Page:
Our river shapes how we move, where we live and how we celebrate. The Bridging Brisbane survey told us which bridges you think might improve connections across the river.

Thanks for voting! 

Preliminary results are available on RACQ Live. 

The Bridging Brisbane main report and supplementary report are available for download: 

Download the main report by clicking here >

Download the supplementary report by clicking here >

Why these 12 river crossings?

All of the river crossings have been identified in some form in planning documents developed by local, state and federal governments over the past 90 years.

The year after Brisbane’s formation, the 1926 Cross River Commission proposed a range of additional river crossings as the Victoria Bridge (1865, 1897, 1969) was at capacity. Bridges constructed after this included the William Jolly Bridge (1932), the Walter Taylor Bridge (1936) and the Story Bridge (1940). The original Centenary Bridge was completed in 1964. In 1965, the Brisbane Transportation Study identified a need for more cross-river capacity, resulting in the Captain Cook Bridge (1968) and the Gateway Bridge (1986) as well as the duplication of the Centenary Bridge (1987).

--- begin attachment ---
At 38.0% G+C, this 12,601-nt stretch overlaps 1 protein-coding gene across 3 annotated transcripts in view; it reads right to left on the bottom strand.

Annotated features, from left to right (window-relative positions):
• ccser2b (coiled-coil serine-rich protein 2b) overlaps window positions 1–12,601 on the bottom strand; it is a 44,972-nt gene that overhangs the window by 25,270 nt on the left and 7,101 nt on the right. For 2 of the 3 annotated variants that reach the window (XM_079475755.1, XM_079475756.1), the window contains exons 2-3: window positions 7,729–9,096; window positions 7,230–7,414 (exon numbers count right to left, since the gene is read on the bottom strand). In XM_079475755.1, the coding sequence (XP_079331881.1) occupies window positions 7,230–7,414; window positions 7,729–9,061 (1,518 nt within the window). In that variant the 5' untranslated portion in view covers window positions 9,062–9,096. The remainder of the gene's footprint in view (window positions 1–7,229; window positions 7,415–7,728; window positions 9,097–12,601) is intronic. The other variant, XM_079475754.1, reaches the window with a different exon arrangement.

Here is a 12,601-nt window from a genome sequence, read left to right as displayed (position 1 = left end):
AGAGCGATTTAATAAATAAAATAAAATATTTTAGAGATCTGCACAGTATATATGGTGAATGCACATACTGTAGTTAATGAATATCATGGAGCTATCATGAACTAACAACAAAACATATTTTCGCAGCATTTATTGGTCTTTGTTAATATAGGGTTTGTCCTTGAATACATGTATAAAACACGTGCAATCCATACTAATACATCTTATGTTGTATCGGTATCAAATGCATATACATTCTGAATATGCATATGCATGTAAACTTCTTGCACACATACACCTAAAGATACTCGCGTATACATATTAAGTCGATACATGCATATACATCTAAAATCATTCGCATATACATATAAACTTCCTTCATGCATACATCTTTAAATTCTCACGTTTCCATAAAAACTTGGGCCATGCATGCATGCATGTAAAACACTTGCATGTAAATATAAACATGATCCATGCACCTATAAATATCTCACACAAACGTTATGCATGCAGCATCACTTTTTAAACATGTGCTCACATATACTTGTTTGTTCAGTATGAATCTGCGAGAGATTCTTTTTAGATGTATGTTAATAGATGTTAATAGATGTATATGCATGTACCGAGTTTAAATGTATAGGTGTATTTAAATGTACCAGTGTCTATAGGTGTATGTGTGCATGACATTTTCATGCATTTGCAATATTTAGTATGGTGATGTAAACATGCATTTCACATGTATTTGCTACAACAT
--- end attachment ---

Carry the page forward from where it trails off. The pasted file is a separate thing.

The 1989 Brisbane Traffic Study and other plans considered several new bridges for pedestrians, bicycle and buses, resulting in the Goodwill Bridge (2001), Eleanor Schonell Bridge (2006) and Kurilpa Bridge (2009). The TransApex proposal of 2004 resulted in the tolled Clem 7 tunnel (2010) and Go Between Bridge (2010). The Gateway Bridge was duplicated in 2012 to provide a high standard eastern bypass of Brisbane. 

What will RACQ do with the survey results?

This survey will provide community views on which bridge locations and types are most supported and most opposed. RACQ will combine this information with pre-feasibility investigations to identify those bridges most likely to deliver real benefits to our community.  

RACQ will then campaign for government to invest in the best river crossings.
People around table working